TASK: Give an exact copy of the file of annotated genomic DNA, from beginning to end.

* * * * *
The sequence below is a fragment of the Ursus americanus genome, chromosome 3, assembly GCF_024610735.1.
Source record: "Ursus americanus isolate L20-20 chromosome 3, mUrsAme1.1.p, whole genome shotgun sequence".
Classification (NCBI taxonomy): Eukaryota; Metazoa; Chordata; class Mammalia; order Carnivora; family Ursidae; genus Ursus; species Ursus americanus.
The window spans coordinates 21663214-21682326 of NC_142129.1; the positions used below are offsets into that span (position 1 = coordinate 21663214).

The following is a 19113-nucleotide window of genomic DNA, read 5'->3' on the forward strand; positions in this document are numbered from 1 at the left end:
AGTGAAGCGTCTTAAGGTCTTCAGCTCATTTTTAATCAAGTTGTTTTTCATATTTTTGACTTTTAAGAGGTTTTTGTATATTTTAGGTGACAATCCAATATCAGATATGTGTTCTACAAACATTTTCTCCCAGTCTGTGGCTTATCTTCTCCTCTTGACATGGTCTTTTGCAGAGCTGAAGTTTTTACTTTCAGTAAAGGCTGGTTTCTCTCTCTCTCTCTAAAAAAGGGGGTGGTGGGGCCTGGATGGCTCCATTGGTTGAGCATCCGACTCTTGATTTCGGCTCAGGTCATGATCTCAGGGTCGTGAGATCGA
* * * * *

The sequence below is a fragment of the Ursus americanus genome, chromosome 3, assembly GCF_024610735.1.
Source record: "Ursus americanus isolate L20-20 chromosome 3, mUrsAme1.1.p, whole genome shotgun sequence".
Classification (NCBI taxonomy): Eukaryota; Metazoa; Chordata; class Mammalia; order Carnivora; family Ursidae; genus Ursus; species Ursus americanus.
The window spans coordinates 21663214-21682326 of NC_142129.1; the positions used below are offsets into that span (position 1 = coordinate 21663214).

The following is a 19113-nucleotide window of genomic DNA, read 5'->3' on the forward strand; positions in this document are numbered from 1 at the left end:
AGTGAAGCGTCTTAAGGTCTTCAGCTCATTTTTAATCAAGTTGTTTTTCATATTTTTGACTTTTAAGAGGTTTTTGTATATTTTAGGTGACAATCCAATATCAGATATGTGTTCTACAAACATTTTCTCCCAGTCTGTGGCTTATCTTCTCCTCTTGACATGGTCTTTTGCAGAGCTGAAGTTTTTACTTTCAGTAAAGGCTGGTTTCTCTCTCTCTCTCTAAAAAAGGGGGTGGTGGGGCCTGGATGGCTCCATTGGTTGAGCATCCGACTCTTGATTTCGGCTCAGGTCATGATCTCAGGGTCGTGAGATCGA